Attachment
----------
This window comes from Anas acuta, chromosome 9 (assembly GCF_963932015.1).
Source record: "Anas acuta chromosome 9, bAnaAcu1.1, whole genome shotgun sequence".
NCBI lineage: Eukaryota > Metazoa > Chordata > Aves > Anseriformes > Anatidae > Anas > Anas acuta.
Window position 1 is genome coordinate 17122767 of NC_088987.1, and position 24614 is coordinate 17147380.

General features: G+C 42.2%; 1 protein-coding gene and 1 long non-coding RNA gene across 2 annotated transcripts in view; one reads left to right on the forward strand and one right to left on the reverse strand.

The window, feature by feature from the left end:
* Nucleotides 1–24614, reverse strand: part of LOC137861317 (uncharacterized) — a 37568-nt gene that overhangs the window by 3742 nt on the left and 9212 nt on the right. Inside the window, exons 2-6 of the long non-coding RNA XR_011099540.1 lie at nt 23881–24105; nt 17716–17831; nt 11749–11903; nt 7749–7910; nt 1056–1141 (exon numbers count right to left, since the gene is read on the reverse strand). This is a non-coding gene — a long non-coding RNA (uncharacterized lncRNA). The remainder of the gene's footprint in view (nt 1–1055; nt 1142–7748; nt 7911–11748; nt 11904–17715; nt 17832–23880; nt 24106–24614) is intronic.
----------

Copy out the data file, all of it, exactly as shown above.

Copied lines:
This window comes from Anas acuta, chromosome 9 (assembly GCF_963932015.1).
Source record: "Anas acuta chromosome 9, bAnaAcu1.1, whole genome shotgun sequence".
NCBI lineage: Eukaryota > Metazoa > Chordata > Aves > Anseriformes > Anatidae > Anas > Anas acuta.
Window position 1 is genome coordinate 17122767 of NC_088987.1, and position 24614 is coordinate 17147380.

General features: G+C 42.2%; 1 protein-coding gene and 1 long non-coding RNA gene across 2 annotated transcripts in view; one reads left to right on the forward strand and one right to left on the reverse strand.

The window, feature by feature from the left end:
* Nucleotides 1–24614, reverse strand: part of LOC137861317 (uncharacterized) — a 37568-nt gene that overhangs the window by 3742 nt on the left and 9212 nt on the right. Inside the window, exons 2-6 of the long non-coding RNA XR_011099540.1 lie at nt 23881–24105; nt 17716–17831; nt 11749–11903; nt 7749–7910; nt 1056–1141 (exon numbers count right to left, since the gene is read on the reverse strand). This is a non-coding gene — a long non-coding RNA (uncharacterized lncRNA). The remainder of the gene's footprint in view (nt 1–1055; nt 1142–7748; nt 7911–11748; nt 11904–17715; nt 17832–23880; nt 24106–24614) is intronic.